My search for a high-end Indian restaurant outside the metropolis goes on. In London, the brothers Karam and Jyotin Sethi have set the standard with Trishna, near Baker Street, which specialises in south-west Indian food and which picked up a Michelin star in 2012, and its sister restaurant, Gymkhana, off Piccadilly, a gorgeous tribute to a Raj-era gentleman's club, with marble table-tops, lots of game dishes like muntjac biryani, and the kind of cocktails you could imagine Julie Walters necking in the recent Sunday-night drama Indian Summers. Last year it became the first Indian venue to be named national restaurant of the year at the National Restaurant Awards.
Outside London, I've heard excited reports about Myristica in Bristol, the Viceroy in Carlisle, Prithvi in Cheltenham and the Shampan in Westerham, Kent. All are places whose chefs take pains to make dishes individually characterful rather than generic. So when I heard about Banyan, in the Surrey countryside, I grabbed the memsahib and directed the rickshaw-wallah to take us there pronto.
It's a barn standing beside a pub, the Kings Arms, a 17th-century watering hole that's been through more makeovers than Katie Price. It was the Kings Arms for 300 years but in 2010 became the cumbersomely-titled Marco Pierre White at Wheelers at the Kings Arms in Fernhurst; two years later it was The Handsome Pig, before it reverted to its original name.
The conversion of the barn into Banyan seems to have resulted from the pub's owners clambering into the sack with the people from Meghdoots in nearby Petworth (or to give it its slightly idiotic full name, Meghdoots Mystique Masala). The website for this popular local joint promises authentic Indian dishes "prepared by fourth-generation chefs flown in from Mumbai", as if the cooks represented some kind of emergency service. Would their joint brainchild be a credit to them?
The interior is immensely appealing. Your eye travels up to the ancient roof, the huge, original, unplastered wall of stone and brick, the sturdy crossbeams, the fat lamps. A cool terrace stretches away outside towards rolling hills and grazing horses. The furniture is bog-standard wood-veneer tables, upholstered chairs and shining floorboards. There's nothing remotely Indian about any of this, except the elephant motifs on the curtains and brass fitments – but you don't need statues of Ganesh and Lord Vishnu to appreciate good Indian food.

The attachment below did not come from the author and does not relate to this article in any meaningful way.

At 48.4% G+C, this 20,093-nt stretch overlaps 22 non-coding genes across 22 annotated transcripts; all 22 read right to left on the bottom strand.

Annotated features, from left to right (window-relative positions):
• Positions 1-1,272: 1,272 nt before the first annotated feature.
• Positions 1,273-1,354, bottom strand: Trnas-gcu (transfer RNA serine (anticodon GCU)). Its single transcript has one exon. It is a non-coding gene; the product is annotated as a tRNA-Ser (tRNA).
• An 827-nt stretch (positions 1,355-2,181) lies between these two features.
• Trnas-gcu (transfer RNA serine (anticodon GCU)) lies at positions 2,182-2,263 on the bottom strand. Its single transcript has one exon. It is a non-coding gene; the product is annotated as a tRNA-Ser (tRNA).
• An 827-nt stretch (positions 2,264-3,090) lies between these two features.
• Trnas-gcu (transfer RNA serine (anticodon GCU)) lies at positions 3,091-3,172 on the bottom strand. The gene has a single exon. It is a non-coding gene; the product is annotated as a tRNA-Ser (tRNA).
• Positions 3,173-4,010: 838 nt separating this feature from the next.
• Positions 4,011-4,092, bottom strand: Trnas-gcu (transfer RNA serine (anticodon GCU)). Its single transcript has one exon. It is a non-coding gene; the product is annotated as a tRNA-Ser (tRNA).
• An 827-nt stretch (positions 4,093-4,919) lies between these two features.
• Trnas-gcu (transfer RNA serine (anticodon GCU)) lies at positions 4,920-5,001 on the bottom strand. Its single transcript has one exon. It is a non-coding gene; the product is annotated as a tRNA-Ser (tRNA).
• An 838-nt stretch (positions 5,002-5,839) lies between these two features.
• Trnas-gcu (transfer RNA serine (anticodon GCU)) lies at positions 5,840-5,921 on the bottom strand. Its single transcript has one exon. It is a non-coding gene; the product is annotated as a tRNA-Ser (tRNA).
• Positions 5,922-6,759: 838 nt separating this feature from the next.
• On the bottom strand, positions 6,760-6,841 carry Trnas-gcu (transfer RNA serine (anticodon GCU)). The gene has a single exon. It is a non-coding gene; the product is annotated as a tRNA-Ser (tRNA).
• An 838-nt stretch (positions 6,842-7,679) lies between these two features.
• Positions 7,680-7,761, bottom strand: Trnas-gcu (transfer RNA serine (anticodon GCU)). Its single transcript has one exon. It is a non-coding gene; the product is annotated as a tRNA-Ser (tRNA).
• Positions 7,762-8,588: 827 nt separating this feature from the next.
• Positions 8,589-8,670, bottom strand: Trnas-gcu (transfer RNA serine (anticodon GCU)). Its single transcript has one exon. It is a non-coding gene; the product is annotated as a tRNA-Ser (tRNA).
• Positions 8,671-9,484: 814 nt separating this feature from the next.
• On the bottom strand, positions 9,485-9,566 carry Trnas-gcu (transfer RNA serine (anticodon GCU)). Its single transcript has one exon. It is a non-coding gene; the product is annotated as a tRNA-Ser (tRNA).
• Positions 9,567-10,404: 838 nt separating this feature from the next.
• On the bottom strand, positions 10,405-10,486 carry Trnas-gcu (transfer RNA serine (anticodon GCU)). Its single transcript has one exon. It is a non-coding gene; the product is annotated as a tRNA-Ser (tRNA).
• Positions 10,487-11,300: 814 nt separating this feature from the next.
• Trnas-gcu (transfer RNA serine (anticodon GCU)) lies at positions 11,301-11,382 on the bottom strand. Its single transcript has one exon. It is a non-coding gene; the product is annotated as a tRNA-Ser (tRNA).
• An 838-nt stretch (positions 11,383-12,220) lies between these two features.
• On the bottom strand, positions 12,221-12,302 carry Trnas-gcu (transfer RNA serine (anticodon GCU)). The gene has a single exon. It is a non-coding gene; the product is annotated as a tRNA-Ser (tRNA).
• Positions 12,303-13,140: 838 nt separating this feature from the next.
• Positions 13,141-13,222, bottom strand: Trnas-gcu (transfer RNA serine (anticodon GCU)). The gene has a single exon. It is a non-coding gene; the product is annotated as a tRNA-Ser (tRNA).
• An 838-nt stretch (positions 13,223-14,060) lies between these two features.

The poppadums were exactly what you'd expect, but their accompanying dips were a cut above your high-street curry house: onion mayonnaise with chilli and pepper was pungent, yoghurt with mint was cooling, but the mango dip was too smooth – better would have been chutney. The chef's special of diced chicken infused with garlic chutney with coriander resembled classy, bright-red chicken nuggets: the chicken was soft and juicy, egg-battered with ginger and garlic. So why did they have to slather it in szechuan sauce? Did the chef not trust the subtlety of his flavouring?
Khatte jheenge was a piquant mix-up of shrimps, spring onions and half-moon slices of near-raw mango, a sour'n'spicy combo that worked ok but made you wish they'd peeled the mango: the skin's far too hard to eat. Tilapia fillets, marinated in "pickle-flavoured spices", whatever they might be, was as delicate as vintage lace, but it lacked much taste.
Under "lamb and pork", the menu offers nine lamb dishes and one pork. My lamb choice was hyderabadi gosht, a Mughal delicacy prepared with fennel and star anise. This is a lovely combination, not a million miles in flavour from the classic French dish of lamb with Pernod and herbes de Provence. Here, the lamb came in an orange-brown sauce of the sort you've seen a million times in Indian restaurants, but it had a nice liquorice tang.
Angie's murgh methi was basically chicken tikka cooked with fresh ginger, garlic, lemon and fenugreek leaves. It arrived sizzling like a vengeful serpent, the chicken as dry as a cobra's coccyx, an accompanying salad utterly wilted by the angry heat. A side order of palak ke sang sang – pureed spinach with mushrooms – was pleasant but under-seasoned.
From a tiny pudding menu, my nariyal ladoo combined fresh coconut with milk in a hot ball served with mango or pistachio ice cream. It was like eating a hot Bounty bar with cold Ben & Jerry's – not bad, in a baked alaska sort of way.
Banyan was a lovely setting for a slightly disappointing meal, in which promising-sounding dishes didn't quite escape traditional modes of presentation. A touch more boldness and originality would spice things up no end.
The Kings Arms, Midhurst Road, Fernhurst, Surrey, GU27 3HA (01428 644090). Around £32 a head before drinks and serviceReuse content